Today’s #AparTogether poetry challenge prompt was to write an acrostic poem. This one fell into my consciousness as I sat on the porch this morning. It seems to be reflective of my mood in these days of social distancing and isolation.

Let the birdsong heal your heart
in the moments of your grief, as
silence echoes loss, let
the river whisper peace, and
enter your broken sorrow–
narcotics for your soul.


©stephanie pepper, 2020

Tuesday morning I left the house

Tuesday morning I left the house
and when I returned after a short time
the top half (or maybe the bottom) of a bright
blue eggshell lay on the third porch step.
If it was there when I left those 40 minutes prior

I did not notice, my mind engaged
as it was on sunglasses, and earbuds,
and music for running. But there, now,
in the center of the concrete step,
the freshly vacated remnants that housed

a life lay curved side to the sun. Robin egg
blue, a color itself, and aptly so, for it needs
no qualifier or extra words. And for three days–
from Tuesday until Friday afternoon,
it lay undisturbed in the middle of

the step, as he and I came and went,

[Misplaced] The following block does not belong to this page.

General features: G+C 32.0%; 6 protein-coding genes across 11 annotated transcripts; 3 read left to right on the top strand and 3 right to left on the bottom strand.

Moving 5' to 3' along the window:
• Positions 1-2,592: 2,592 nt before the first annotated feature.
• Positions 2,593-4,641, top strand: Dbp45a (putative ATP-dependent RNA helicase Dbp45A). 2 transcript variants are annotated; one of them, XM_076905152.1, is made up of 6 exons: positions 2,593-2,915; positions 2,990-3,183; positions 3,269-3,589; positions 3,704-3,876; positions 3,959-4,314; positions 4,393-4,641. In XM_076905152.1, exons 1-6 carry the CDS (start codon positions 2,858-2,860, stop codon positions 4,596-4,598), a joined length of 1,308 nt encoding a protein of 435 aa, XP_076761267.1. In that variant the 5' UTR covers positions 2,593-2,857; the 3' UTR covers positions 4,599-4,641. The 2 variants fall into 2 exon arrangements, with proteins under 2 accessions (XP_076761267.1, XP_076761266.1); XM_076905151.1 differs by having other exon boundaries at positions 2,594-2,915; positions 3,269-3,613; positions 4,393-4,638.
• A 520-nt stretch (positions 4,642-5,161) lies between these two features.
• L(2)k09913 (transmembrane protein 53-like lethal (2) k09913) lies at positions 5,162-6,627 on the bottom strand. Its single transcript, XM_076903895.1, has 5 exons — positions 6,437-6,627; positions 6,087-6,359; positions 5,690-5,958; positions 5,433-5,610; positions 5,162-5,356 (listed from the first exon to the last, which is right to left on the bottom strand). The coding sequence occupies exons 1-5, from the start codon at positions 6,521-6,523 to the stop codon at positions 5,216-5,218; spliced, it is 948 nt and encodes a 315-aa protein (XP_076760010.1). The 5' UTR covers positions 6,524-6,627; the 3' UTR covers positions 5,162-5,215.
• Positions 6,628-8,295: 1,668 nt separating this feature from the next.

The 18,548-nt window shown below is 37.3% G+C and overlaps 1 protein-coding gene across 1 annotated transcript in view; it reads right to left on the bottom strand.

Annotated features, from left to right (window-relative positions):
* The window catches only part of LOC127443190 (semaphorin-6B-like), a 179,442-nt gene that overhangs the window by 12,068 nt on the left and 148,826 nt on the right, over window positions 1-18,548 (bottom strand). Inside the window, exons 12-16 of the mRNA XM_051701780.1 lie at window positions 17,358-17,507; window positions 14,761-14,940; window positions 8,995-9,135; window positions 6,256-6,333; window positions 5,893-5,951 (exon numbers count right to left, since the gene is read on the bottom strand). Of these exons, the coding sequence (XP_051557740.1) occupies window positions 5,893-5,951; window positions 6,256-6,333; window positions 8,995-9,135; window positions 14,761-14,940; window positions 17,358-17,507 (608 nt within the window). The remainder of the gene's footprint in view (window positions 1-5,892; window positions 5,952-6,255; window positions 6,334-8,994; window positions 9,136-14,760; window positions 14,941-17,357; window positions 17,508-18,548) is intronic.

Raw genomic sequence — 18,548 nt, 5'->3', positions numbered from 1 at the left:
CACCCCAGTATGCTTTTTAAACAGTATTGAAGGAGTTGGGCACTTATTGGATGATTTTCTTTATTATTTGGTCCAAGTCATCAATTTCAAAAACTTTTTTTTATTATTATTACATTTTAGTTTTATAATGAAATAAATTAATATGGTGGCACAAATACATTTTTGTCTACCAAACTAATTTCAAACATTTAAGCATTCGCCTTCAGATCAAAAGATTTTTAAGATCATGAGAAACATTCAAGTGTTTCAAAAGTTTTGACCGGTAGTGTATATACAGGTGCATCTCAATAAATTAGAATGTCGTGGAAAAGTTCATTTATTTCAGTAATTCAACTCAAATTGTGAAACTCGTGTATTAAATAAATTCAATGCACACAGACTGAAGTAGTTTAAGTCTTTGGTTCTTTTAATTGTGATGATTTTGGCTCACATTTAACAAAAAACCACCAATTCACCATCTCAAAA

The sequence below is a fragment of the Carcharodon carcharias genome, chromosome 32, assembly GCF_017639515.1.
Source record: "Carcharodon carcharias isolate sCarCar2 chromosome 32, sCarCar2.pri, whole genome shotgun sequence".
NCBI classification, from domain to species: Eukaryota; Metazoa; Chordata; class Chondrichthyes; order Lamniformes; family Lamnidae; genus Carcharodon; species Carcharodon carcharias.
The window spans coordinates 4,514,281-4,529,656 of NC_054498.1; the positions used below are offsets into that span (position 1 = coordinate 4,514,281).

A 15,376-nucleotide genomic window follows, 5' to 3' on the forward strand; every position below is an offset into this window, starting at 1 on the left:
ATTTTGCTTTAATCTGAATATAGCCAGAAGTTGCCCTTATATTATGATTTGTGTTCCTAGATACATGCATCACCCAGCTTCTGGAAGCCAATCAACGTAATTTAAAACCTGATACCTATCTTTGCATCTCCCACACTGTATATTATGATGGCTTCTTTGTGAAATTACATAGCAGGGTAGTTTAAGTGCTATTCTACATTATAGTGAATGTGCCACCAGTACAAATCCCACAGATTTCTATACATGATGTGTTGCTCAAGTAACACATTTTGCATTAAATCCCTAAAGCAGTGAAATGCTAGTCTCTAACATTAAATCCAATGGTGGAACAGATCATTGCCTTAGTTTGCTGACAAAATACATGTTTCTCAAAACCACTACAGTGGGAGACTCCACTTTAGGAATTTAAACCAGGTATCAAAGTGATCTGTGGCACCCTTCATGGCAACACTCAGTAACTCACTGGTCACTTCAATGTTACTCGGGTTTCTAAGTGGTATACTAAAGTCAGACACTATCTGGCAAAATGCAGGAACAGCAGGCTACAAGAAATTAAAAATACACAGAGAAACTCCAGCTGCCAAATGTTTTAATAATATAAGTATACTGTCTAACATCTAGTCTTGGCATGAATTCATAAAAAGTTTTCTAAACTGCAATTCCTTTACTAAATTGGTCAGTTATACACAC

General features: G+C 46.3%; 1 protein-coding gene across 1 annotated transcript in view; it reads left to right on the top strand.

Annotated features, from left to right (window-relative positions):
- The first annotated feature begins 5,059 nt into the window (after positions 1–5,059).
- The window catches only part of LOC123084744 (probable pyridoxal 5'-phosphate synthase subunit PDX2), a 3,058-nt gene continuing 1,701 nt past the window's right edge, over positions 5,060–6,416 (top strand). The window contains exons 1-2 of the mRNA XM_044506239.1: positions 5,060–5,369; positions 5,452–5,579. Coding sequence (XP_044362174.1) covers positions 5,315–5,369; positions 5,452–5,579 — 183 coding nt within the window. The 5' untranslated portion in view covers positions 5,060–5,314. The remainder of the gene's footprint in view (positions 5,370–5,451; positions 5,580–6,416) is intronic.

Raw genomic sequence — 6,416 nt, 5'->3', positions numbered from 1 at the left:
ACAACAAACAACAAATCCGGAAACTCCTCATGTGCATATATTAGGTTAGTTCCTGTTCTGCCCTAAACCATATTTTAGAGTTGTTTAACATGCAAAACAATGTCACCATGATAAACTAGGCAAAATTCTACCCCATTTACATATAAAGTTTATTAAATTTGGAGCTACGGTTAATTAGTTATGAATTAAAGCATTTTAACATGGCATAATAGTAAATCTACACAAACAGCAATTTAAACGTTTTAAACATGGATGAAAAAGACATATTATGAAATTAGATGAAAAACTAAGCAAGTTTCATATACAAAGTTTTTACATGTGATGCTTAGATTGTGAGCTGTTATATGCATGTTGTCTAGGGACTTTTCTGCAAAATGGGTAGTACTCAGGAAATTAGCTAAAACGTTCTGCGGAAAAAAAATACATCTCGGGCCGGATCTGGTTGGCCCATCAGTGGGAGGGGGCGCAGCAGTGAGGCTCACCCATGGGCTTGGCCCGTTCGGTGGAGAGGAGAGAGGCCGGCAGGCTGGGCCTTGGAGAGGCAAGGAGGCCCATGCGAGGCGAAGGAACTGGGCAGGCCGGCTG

came and went, carrying in bags of groceries,
a pizza, the mail, and carrying out garbage and waste.
It lay as if encased in a protective bubble–a shell perhaps,
until this afternoon I came in again and

up the step, pausing, as had become my habit
these three days, to observe how perfectly it lay.
My shoulders sank as I saw it crushed. I was so careful and
had not felt it under my foot as I descended the steps,
but could my sneakered foot have struck the blow

and I so unaware? Before me lay
the fragments scattered and ground fine
by a foot. Now I think, and maybe aloud,
it is solace, shell, that your one-time tenant
broke her lease and she now resides in a

fine new nest of twigs and grass, bound
by hundreds of beaksful of mud, somewhere near–
in the eaves of the house, or a tree nearby, and
feeds from her father’s beak on worms and bugs,
moving through life from one fragile dwelling to another.

©stephanie pepper, 2019